Not totally sure where to ask this, but I thought the FDB crowd might have ideas is anyone familiar with other interesting systems that use variants of simulation / deterministic testing? Will Wilson’s talk (https://www.youtube.com/watch?v=4fFDFbi3toc) remains one of my favorites, and I’m curious to gather more data points in how to practically integrate those ideas into applications.
I found this while researching if the Go scheduler could do this kind of thing. According to the author’s LinkedIn profile, he worked at LeftHand Networks from 2006-2008, which made a SAN product and was acquired by HP.
It is actually a bit funny how close the description of the benefits for FDB from various people match the author’s descriptions here. A SAN and a database are pretty similar if you squint, so it makes sense why they would take this approach.
This is more difficult than just implementing deterministic scheduling – all sources of nondeterminism must be eliminated. I worked on a complex distributed block-level storage product (written in C) that supported this kind of pseudo-random testing. We had to simulate (mock) all interactions with the outside world, including networking, file access and, most importantly, time itself. The network and files were simulated using memory buffers. The entire simulated cluster of nodes ran within a single executable (one address space, one scheduler), which was single-threaded (we didn’t use threads since we had no deterministic thread scheduler, among other reasons). Each fake network message and file IO access would appear to take a (pseudo) random variable amount of time. The scheduler (which was specific to this test mode) would use a priority queue to determine at what time the next event (network message arrival, whatever) occurs, and then simply advance the simulated clock to that time. So simulation time usually moved faster than real time!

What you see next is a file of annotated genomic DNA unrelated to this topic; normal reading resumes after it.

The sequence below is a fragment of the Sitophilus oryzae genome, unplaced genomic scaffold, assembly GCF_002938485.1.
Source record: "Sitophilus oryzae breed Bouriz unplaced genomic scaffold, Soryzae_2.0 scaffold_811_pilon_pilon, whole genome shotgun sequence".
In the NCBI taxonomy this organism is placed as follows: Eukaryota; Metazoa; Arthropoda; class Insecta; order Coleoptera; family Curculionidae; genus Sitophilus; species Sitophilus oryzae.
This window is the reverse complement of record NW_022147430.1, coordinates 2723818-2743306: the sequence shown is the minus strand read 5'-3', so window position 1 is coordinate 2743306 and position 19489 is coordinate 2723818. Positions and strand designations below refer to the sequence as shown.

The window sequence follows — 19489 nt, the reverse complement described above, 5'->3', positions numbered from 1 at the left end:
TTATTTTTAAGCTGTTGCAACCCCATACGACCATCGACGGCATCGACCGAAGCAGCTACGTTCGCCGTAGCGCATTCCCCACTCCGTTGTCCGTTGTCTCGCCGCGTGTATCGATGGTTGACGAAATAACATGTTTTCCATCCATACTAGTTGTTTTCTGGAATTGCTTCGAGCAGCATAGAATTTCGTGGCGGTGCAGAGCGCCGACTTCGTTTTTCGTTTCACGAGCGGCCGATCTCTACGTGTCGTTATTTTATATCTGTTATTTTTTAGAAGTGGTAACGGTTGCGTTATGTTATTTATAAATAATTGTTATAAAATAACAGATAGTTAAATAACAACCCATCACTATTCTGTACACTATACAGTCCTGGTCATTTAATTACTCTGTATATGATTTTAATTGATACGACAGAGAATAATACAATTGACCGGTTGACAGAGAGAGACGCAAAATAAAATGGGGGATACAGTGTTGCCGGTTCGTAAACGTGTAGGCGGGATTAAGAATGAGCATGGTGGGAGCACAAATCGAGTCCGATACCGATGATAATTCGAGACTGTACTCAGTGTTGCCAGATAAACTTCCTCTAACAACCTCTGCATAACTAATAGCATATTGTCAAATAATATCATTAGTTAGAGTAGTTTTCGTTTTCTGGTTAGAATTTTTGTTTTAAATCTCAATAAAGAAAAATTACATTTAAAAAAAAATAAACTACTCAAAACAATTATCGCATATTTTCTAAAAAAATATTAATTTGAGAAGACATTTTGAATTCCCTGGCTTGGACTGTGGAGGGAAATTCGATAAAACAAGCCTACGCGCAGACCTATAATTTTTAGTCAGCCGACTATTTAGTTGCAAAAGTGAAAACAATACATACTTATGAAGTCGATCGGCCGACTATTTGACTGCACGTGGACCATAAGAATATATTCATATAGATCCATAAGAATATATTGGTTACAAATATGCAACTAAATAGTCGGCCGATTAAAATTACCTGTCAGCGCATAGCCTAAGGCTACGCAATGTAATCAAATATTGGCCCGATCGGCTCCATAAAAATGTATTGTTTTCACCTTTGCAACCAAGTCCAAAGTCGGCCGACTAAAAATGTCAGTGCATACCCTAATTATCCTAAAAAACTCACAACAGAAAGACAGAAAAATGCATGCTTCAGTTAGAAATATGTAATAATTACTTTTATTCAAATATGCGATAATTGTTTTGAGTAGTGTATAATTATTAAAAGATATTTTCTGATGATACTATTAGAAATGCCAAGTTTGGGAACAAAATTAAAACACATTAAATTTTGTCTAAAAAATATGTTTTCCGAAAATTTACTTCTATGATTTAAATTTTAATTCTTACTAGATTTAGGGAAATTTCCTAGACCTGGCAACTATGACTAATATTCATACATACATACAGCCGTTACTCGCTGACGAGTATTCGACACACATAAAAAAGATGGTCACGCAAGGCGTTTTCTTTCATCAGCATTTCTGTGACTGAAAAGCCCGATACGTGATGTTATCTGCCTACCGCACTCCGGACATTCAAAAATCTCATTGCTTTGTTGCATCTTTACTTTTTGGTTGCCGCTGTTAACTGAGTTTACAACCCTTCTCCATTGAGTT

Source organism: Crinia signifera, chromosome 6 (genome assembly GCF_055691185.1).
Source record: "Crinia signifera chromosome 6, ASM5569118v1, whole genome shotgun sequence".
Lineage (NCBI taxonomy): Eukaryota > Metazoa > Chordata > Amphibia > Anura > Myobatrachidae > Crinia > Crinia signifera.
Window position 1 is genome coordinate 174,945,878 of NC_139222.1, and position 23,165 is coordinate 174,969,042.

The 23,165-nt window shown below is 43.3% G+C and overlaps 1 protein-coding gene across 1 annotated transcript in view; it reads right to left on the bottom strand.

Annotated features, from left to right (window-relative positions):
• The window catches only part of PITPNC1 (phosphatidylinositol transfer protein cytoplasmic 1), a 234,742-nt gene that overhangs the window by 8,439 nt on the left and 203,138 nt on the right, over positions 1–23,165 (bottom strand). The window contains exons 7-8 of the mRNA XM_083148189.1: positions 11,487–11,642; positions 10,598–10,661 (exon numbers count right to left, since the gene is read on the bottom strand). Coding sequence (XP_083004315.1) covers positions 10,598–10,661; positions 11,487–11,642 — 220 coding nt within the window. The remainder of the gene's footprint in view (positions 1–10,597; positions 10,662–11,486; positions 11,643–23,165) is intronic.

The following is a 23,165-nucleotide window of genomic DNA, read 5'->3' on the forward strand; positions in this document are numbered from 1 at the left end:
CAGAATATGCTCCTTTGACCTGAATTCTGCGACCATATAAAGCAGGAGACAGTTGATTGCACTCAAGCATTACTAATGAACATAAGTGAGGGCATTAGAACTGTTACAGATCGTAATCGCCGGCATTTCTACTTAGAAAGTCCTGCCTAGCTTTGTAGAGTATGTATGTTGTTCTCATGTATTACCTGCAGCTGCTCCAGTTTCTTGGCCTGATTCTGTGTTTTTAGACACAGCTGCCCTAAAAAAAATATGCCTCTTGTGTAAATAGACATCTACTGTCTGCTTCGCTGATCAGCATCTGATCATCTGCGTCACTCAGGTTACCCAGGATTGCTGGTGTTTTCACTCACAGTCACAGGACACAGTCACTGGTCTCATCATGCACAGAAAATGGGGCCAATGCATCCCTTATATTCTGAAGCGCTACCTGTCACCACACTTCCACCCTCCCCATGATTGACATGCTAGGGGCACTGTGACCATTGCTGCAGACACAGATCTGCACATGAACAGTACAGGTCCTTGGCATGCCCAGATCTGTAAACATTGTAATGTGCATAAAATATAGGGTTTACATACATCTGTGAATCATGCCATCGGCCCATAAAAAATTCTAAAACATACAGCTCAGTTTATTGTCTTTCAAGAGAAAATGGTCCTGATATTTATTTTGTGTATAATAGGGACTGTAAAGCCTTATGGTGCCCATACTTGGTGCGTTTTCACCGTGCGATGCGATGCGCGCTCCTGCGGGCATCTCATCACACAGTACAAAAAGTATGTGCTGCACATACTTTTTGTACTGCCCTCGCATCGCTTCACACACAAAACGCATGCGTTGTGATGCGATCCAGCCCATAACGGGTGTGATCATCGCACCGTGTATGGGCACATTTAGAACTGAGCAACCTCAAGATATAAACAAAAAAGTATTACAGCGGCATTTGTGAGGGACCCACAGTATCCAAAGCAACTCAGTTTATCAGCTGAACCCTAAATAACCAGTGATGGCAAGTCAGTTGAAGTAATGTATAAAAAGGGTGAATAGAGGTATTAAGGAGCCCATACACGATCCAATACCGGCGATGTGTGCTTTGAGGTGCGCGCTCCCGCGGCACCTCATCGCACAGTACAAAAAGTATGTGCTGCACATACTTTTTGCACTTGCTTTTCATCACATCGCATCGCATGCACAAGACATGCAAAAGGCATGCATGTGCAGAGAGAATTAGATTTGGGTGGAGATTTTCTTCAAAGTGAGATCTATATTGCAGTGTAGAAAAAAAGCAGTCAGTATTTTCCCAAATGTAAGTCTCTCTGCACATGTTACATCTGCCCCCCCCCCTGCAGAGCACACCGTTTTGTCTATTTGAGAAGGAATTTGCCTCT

Every failure was guaranteed to be reproducible. It was amazing. We ran this test (with different random number generator starting seeds) on racks of systems 24 hours a day. It found many unbelievably subtle timing-window bugs.
One enormous benefit of doing all this is that, when a failure is found, you can enable (or add) arbitrary amounts of tracing then re-run that seed. You can also add massive amounts of checking / audit code and possibly catch the bug earlier. These changes have no effect on simulated time. (I’m sure you’ve all seen the Heisenberg Uncertainty Principle at work when you try to reproduce bugs on a real system with tracing enabled.)
Your comment, rsc, about not knowing if you’ve fixed the bug is very astute. If necessary to get around this problem, I would actually “time-bomb” the fix, such that it would only kick in just at the (simulated) moment the wrong decision was made (I knew when that was from tracing output), so the run would reproduce to that exact state, and then I could see it continue from that point okay (or not okay if the fix didn’t work or had some bad side-effect).
Since becoming interested in Go, I’ve thought about this very idea, but I agree that it’s a huge project, plus it takes significant forethought when designing the code. It would be great, though.
https://github.com/osrg/namazu also exists, which can do sort of simulation-like testing of systems that weren’t written for it.
There’s a few random database/storage startup people that I’ve talked to over time that have built some amount of a simulation-like system, but none of them open and released or something I could point at.
It is relatively common to build something simulation-like for verifying paxos/raft implementations, but it’s generally not extended to the whole system.